For the purposes of insuring construction and engineering projects, there is a critical and sometimes overlooked distinction between insuring the works carried out under the contract, and insuring the underlying property of the employer. A recent Privy Council case considers this distinction.

Contractor’s All Risks (CAR) Insurance

CAR insurance is intended to cover accidental physical damage to the contractor’s works being built and any associated temporary structures. Accidental damage typically covered under a CAR policy includes, amongst other things, damage caused by fire, flooding, storms, burst pipes, vandalism and theft. A CAR policy usually covers several parties as identified in the policy, and ends at the practical completion of the works.

The property covered by a CAR policy will be the works under construction, which ultimately will be taken over by the owner on practical completion. So if the works are damaged by fire, the CAR policy should cover the cost of reinstating the works. But what happens where the contractor’s works become integrated in the owner’s pre-existing property, as may be the case in a fit-out or a renovation project. Will the owner’s property also be covered by the CAR insurance? This was the issue considered by the Privy Council in an appeal from the Bahamas.

Sun Alliance Ltd v Scandi Enterprises Ltd [2017] UKPC 10

The relevant facts were as follows:

  • The project in question concerned the renovation of an existing building of 12 units. As the building was unoccupied, the employer took the decision not to insure it, but instead took out a CAR insurance policy, presumably in the expectation that it would cover the whole building.
  • The property insured under the policy was described as the “Contract Works”, insured in the sum of BSD$700,000.
  • The CAR policy were largely in standard terms, with one exception, namely that the owner of the building was the sole party insured. The owner intended to carry out the work by directly employing small firms and workmen.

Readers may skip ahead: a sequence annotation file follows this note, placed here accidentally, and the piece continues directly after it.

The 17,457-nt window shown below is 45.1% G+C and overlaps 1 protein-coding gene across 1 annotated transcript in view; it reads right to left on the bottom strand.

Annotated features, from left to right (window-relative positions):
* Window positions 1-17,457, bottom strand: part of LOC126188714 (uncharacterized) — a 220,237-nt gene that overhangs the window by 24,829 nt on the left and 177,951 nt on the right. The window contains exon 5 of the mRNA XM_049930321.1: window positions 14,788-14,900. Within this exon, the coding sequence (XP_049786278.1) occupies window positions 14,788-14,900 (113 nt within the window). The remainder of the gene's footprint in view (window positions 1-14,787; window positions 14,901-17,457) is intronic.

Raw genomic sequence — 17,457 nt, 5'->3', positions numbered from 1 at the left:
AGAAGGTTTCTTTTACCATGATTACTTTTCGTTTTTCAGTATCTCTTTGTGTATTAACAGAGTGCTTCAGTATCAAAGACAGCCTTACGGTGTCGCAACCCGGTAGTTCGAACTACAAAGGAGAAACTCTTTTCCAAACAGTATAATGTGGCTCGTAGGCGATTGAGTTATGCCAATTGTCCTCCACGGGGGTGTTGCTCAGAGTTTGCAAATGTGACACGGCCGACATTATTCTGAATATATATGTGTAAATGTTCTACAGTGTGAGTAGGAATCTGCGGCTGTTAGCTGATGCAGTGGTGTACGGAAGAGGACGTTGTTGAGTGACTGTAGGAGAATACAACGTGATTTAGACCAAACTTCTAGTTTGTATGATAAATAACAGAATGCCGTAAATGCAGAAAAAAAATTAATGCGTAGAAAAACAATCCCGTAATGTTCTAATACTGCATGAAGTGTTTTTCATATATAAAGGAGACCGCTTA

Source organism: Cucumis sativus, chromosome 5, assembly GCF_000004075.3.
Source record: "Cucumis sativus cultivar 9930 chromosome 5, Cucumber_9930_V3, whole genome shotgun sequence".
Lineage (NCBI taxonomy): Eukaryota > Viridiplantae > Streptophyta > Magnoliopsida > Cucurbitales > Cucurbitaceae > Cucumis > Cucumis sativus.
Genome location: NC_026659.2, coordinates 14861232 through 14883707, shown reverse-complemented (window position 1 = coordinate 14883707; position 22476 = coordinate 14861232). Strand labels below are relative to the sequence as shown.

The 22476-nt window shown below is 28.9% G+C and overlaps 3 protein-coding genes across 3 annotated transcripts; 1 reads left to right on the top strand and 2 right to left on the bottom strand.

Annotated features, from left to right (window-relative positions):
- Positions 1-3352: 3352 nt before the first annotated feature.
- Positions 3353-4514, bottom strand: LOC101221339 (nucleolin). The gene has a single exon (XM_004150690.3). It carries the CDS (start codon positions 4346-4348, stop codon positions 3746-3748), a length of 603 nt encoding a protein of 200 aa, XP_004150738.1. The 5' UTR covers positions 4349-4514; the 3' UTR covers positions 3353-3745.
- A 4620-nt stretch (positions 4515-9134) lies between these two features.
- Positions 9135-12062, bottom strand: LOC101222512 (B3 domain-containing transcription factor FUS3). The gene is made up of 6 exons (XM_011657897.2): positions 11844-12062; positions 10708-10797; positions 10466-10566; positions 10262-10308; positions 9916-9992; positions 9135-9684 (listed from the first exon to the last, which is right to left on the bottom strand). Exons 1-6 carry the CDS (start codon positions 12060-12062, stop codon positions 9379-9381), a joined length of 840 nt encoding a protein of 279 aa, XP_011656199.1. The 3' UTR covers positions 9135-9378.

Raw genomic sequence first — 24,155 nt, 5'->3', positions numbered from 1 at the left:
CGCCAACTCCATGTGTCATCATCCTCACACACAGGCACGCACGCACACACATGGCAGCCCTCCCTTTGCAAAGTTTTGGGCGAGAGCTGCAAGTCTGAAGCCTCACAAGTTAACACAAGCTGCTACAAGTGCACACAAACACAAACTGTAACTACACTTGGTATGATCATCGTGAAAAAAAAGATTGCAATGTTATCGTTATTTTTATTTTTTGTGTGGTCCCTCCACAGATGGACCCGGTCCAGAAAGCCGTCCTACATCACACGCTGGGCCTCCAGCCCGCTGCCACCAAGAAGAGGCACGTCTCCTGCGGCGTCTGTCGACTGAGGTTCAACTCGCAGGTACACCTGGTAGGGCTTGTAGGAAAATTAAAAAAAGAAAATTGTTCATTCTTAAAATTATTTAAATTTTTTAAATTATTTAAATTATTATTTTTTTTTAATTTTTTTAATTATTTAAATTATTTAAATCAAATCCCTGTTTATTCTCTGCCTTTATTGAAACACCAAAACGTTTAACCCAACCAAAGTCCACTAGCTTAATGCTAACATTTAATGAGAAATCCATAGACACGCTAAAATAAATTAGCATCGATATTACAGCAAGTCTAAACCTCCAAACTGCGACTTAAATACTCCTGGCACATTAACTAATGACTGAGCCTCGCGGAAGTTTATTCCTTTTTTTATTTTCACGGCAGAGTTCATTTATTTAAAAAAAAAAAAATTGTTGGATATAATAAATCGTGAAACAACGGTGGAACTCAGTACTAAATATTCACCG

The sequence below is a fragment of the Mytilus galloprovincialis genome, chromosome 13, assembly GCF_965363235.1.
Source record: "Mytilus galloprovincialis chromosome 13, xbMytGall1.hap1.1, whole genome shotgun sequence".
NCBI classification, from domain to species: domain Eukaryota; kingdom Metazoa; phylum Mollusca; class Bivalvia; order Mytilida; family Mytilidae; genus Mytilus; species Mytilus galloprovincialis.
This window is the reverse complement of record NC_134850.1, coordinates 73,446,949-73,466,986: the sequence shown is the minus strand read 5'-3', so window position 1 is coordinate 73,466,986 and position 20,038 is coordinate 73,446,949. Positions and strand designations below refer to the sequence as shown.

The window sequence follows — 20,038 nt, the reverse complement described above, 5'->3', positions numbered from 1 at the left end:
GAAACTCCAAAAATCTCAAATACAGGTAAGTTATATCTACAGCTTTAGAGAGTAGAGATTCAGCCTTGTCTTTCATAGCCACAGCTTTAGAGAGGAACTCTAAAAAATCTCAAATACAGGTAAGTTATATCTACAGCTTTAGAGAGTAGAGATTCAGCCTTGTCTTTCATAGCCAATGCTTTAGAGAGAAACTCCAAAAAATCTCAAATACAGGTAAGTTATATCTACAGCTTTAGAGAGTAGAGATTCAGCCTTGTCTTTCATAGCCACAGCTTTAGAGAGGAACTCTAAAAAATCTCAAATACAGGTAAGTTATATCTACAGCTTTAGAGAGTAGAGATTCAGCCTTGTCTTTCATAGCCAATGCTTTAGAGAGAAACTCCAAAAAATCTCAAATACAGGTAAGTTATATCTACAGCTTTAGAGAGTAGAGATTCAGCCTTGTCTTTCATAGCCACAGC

• A fire occurred during the course of construction, causing extensive damage to the building. At the time of the fire the only works carried out were renovations to 2 of the 12 units and minor plumbing and electrical work in the building. The value of these works was less than BSD$5,000 in total. By contrast, the damage to the pre-existing building was of a greater magnitude.

The key question before the Privy Council was whether damage caused by the fire to the pre-existing building was covered under the CAR policy.

Privy Council Decision

The Privy Council stressed that express terms of an insurance contract, where clear, must be applied. In this case, it was clear from the policy that the “Contract Works” were insured, but not the pre-existing building itself. The result, therefore, was the owner was entitled only to recover under the CAR policy for the value of the fire-damaged works (the value of which was modest), and not for the more extensive damage to the building itself.

Conclusion

The case provides a salutary reminder of the role and limits of CAR insurance. A CAR policy covers physical damage to the contractor’s works, but does not cover damage to the underlying property. A separate property insurance policy should be taken out to cover damage to any pre-existing property of the employer.

The distinctions between these forms of insurance are, helpfully, reflected in standard forms of construction and engineering contracts. For example, under the FIDIC Red Book (1999):

  • The requirement to insure “the Works” is set out in Sub-Clause 18.2; and
  • The requirement to insure against any loss of or damage to “physical property” (with the exception of the property covered under Sub-Clause 18.2) is addressed under Sub-Clause 18.3. Such “physical property” would include the property of the Employer, such as a pre-existing building.

Insuring a construction or engineering project does not usually involve taking out a single policy to cover against all risks and eventualities. Perhaps an “all risks” policy may, by its name, create the initial impression that it operates in such a way. But as this Privy Council case illustrates, it is the detail of the policy which matters.